Famed Manga Artist’s Seven Rules For Happiness

Famed Manga Artist’s Seven Rules For Happiness
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Last year, at the age of 93, Shigeru Mizuki passed away. Here are the seven things he felt led to happiness.

Mizuki is best known for creating the manga GeGeGe no Kitaro and reviving the country’s interest in yokai.

After surviving World War II and after losing an arm, he led a long, varied life. Mizuki seemed upbeat and merry up until the end, continuing to do what he enjoyed whether that was producing new manga or chowing down on cakes and hamburgers.

Via Japanese website Grape, these maxims originally appeared in the famed manga artist’s book, Mr Mizuki’s Happiness Theory.

Number 1

‘Don’t aim for success, glory, or victory.’

Number 2

‘Keep doing the things you can’t help doing.’

Number 3

‘Don’t compare yourself to others, and you should persistently explore the things you enjoy.’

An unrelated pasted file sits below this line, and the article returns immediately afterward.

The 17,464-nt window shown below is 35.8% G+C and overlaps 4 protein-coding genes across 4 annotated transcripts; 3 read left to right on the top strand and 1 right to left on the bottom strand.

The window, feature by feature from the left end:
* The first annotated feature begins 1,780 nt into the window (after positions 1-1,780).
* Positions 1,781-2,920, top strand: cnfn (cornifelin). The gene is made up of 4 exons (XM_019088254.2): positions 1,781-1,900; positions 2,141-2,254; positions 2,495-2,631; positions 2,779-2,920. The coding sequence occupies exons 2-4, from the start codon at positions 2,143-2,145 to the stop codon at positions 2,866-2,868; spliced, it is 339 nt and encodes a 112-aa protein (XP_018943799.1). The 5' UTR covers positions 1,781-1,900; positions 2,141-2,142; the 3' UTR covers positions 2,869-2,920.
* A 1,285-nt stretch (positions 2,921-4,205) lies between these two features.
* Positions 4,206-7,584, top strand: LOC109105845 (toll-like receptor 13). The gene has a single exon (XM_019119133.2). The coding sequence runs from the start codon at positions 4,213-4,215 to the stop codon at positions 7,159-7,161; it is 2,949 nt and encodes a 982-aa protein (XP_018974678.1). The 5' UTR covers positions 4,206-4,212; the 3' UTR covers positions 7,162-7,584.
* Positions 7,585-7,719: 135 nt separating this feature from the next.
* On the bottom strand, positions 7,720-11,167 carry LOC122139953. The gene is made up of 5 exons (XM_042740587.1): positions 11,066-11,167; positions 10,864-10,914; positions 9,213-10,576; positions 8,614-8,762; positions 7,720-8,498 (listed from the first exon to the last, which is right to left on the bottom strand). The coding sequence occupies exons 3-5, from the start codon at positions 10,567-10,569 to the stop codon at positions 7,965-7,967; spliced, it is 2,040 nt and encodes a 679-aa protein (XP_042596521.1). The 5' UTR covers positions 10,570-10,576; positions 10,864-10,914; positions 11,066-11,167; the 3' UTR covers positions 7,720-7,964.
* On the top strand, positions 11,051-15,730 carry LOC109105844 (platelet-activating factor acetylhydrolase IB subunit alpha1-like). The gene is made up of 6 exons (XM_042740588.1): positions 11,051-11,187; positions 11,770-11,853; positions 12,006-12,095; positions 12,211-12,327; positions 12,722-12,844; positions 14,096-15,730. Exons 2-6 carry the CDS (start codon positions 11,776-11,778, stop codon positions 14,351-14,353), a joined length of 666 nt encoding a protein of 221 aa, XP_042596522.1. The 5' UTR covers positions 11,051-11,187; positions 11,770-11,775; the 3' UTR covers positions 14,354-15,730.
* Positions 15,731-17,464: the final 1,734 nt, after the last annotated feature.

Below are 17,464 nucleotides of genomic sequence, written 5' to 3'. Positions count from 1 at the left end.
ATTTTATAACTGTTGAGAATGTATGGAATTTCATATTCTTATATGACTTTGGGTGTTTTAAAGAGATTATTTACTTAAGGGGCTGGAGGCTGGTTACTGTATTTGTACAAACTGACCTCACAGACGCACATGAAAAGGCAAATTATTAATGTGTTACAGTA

Number 4

‘Believe in the power of love.’

Number 5

‘Talent and salaries are separate, and tremendous efforts can let a person down as well as impart knowledge.’

Number 6

‘Don’t get lazy.’

Number 7

‘Believe in the world you cannot see.’

Wise words from a wise man.

Top image: Ponpokowes


    • The funny thing is that Number 2 contradicts that. If being lazy is something you can’t help doing, how do you resolve that?

      • Right? The best advice is be yourself, mainly because you can’t help it.

        I have negative things to say about ‘rules’ or ‘steps’ for happiness but I won’t because it’s not worth it.

  • Number 6 could use some more context, laziness can be subjective, depends on ones standards I guess.

  • I like those. They’re basically saying to be yourself and don’t let the world define who you should be and what your happiness is.

  • #6 is actually mistranslated. What it says is “怠け者になりなさい” (Namakemono ni narinasai) meaning “Be a lazy person.”

    That’s Mizuki’s most famous phrase, that he used as a signature. He deeply believed in the value of taking it easy.

    • Thank you so much for the correction. It fits in much more with his other philosophies.
      I think he was really on to something.

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